For years, Sesame Street has been a staple in households across America. The television show targets children of all ages, but mainly those under the age of 6. The show features a cast that's primarily made up of muppets. Sesame Street aims to educate children on basic concepts like sharing, learning, and self-care.
Sesame Street’s mission has always been to help kids grow and develop into smarter and stronger individuals. However, the show and certain cast members have received a considerable amount of criticism lately. How long has the show been on-air and why are conservatives calling for it to end?
Who created Sesame Street and when did the first episode air?
Sesame Street debuted on television for the first time on November 10, 1969, and became the “most widely viewed children’s program in the world,” airing in approximately 120 countries, according to History. The show first appeared on the National Educational Television network, which later became the Public Broadcasting Service (PBS) in 1970.
Sesame Street was created by documentary film producers Joan Ganz Cooney and Lloyd Morrissett. They wanted to create a show with “ethnically diverse characters” that could help underprivileged preschool-aged children prepare for kindergarten.
How much is Sesame Street worth to date?
Sesame Street has been viewed by more than 80 million Americans and has won more than 100 Emmy Awards. Initially, the show started airing with 130 episodes per season, but due to funding issues, the number dropped to “less than 30 by the early 21st century.” In 2016, Sesame Street transitioned from being broadcast on PBS to HBO, although PBS still held “rights to air them nine months later.”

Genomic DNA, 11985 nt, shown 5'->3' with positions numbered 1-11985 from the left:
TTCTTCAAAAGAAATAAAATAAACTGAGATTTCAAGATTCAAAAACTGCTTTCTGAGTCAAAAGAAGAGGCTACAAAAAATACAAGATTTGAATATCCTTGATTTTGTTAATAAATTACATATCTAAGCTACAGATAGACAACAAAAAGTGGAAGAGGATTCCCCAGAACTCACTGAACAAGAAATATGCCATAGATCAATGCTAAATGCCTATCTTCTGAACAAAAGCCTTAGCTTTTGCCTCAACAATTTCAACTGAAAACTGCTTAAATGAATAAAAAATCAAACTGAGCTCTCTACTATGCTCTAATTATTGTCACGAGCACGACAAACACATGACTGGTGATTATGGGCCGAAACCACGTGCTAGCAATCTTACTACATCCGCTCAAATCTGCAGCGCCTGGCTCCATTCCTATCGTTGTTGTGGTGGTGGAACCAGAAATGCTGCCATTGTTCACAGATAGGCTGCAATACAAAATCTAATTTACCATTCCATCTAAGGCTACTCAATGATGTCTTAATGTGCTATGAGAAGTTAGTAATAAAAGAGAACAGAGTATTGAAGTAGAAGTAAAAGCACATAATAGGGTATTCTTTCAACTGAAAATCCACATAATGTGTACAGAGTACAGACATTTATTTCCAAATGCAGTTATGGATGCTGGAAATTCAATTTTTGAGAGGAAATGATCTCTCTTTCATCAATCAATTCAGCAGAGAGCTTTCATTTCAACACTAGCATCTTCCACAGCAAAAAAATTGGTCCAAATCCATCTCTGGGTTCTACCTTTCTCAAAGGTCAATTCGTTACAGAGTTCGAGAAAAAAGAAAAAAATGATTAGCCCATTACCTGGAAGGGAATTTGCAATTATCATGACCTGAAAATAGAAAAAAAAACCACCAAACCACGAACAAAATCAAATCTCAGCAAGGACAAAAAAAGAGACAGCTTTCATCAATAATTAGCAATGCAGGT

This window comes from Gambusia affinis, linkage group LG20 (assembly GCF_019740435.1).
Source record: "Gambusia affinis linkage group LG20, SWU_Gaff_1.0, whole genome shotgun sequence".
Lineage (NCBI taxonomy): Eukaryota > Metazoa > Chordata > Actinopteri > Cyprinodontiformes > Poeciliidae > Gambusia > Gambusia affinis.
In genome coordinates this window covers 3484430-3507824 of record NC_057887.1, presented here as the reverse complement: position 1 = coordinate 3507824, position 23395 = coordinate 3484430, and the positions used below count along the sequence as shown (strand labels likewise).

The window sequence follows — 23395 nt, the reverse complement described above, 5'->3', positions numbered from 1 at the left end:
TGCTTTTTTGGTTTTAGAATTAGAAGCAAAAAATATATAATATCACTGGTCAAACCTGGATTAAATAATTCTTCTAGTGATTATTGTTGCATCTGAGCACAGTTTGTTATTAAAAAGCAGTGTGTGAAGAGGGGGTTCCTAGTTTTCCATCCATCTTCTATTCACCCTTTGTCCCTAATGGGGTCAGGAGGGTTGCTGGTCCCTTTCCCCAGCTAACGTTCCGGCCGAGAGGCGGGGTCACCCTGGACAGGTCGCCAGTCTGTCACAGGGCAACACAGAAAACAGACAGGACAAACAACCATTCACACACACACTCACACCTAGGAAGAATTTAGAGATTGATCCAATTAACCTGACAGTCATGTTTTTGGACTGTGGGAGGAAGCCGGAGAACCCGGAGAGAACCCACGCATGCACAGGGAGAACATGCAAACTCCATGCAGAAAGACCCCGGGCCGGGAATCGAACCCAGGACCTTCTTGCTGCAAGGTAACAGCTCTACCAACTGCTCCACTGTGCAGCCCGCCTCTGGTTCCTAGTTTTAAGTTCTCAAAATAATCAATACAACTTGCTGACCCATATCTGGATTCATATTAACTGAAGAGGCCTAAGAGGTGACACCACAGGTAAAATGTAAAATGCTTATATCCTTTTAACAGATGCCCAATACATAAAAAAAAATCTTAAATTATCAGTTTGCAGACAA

While many people are under the impression that Sesame Street is owned by PBS or HBO, the show is actually owned by Sesame Workshop (SW).
Sesame Street has developed into something greater than just a daytime television show. The show transformed into live plays and a theme park. It also became a brand for toys, books, movies, and even games.
Through Sesame Street's licensing agreements that permit companies to feature some of the show’s most popular muppets including Big Bird and Cookie Monster on their products, Sesame Workshop collected “$9.8 million from one licensee of the company for the years ended June 30, 2020, and 2019.”
The company had $456,882,000 in total assets at the end of June 2020. For the year ended June 30, 2021, Sesame Workshop’s financial statement showed that it had $598,300,000 in total assets. Sesame Workshop says that 87 percent of its money goes toward programming, while 11 percent goes toward administration. The remaining 2 percent is used for fundraising.
Matt Schlapp calls for Sesame Street to be defunded over its diverse cast
Sesame Street’s cast, which was created by puppeteer Jim Henson, has always portrayed diversity through its muppets and real cast members. One of the show's characters is played by a Japanese-American (Alan Muraoka) and another is a Mexican American (Luis Rodriguez). Recently, Sesame Street introduced its newest cast member—Ji-Young, who is an Asian-American muppet.
While the show's producers continue to send out the message that the world is diversified but can still be unified, it appears that Matt Schlapp, who serves as the president of the Conservative Political Action Conference (CPAP), isn't on board with that message.
After the new muppet’s introduction, Schlapp reportedly suggested that PBS, which is a federally funded network, be defunded. Conservatives have been signaling that Sesame Street’s muppets serve as “propaganda mouthpieces.” They think that the show is sending the wrong messages to its viewers.
Before Schlapp disapproved of Sesame Street’s move to bring on an Asian-American cast member, Senator Ted Cruz went after Big Bird for sharing with the world that he had been “vaccinated” against the COVID-19 virus.